# Sum of an arithmetic progression

Hi I cannot for the life of me remember how to use the arithmetic progression formula can someone help?

I just need to find it for this sequence:

$$5n^2 + (5n^2 - 1) + (5n^2 - 2) + \ldots + (5n^2 - n)$$

• do you know what is $\sum_{k=1}^m k$?
– Surb
Dec 8, 2015 at 13:00

The term $5n^2$ appears $(n+1)$ times. (Why).

All that is left to do is add the negative of $1, 2, 3 \cdots n$.

You know the sum for 1 to $n$, and that's it.

• Nice, short and sweet. +1 Dec 8, 2015 at 13:07

We have \begin{align*}5n^2 + (5n^2 - 1) + (5n^2 - 2) + \ldots + (5n^2 - n)&= \overbrace{5n^2+5n^2+\ldots+5n^2}^{(n+1) \text{ times}}-(1+2+\ldots+n)\\ &= 5n^2(n+1)-(1+2+\ldots+n)\end{align*} Now, if $S=1+2+\ldots+n$, then \begin{align*}2S &= (1+2+\ldots+n)+(1+2+\ldots+n)=(n+1)+(n-1+2)+\ldots+\big(n-(n-1)+n\big)\\ &=n(n+1)\end{align*} So that $S=n(n+1)/2$ and thus $$5n^2 + (5n^2 - 1) + (5n^2 - 2) + \ldots + (5n^2 - n)= 5n^2(n+1)-\frac{n(n+1)}{2}=\frac{n (n+1) (10 n-1)}{2}$$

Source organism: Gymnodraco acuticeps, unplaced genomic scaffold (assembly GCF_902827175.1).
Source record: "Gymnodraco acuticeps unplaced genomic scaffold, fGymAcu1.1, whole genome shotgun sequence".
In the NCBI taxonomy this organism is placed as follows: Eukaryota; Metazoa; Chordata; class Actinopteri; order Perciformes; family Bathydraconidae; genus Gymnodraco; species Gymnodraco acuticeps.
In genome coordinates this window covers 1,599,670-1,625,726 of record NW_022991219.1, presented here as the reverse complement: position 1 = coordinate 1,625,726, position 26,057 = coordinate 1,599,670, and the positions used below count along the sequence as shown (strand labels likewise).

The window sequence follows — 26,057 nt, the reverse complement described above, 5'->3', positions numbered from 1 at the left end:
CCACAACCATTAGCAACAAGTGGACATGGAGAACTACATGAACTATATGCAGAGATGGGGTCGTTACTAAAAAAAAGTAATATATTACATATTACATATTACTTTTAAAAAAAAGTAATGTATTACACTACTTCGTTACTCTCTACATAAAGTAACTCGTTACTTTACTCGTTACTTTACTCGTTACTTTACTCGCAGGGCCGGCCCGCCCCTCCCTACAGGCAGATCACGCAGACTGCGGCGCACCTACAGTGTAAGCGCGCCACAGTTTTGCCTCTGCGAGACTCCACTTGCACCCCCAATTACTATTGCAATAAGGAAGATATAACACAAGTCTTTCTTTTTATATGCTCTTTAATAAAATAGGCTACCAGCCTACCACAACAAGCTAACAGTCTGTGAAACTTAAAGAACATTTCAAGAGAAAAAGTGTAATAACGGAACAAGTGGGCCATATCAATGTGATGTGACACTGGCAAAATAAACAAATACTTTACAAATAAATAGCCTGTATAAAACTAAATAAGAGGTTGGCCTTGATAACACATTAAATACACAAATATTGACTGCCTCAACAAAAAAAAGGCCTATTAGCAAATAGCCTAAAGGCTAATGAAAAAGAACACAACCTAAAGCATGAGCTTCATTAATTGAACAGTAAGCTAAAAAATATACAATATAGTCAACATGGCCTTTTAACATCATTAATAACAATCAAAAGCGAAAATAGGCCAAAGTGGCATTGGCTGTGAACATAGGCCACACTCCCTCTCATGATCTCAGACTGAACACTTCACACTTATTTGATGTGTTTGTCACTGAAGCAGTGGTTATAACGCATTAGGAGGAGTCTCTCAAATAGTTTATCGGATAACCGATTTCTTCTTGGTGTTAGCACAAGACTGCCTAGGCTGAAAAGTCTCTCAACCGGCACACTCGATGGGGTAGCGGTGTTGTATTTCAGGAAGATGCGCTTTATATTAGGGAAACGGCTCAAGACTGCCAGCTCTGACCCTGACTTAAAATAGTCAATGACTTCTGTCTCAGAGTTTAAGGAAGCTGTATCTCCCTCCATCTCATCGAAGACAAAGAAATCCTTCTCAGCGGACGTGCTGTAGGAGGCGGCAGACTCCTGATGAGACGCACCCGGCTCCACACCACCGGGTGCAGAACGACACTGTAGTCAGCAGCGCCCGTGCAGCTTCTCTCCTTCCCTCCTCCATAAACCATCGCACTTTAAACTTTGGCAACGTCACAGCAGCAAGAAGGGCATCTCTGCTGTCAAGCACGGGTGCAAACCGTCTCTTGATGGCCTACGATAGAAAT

As rules of thumb:
An arithmetic sum is the average value of the terms multiplied by the number of terms.
The average of the terms of an arithmetic sequence is the average of the first and last term.

In formulas; if $\left\{ t_k \right\}_{k=0}^n$ is an arithmetic sequence, and $$S_n=\sum_{k=0}^n t_k$$ then $$S_n = n\left(\frac{t_0+t_n}{2}\right)$$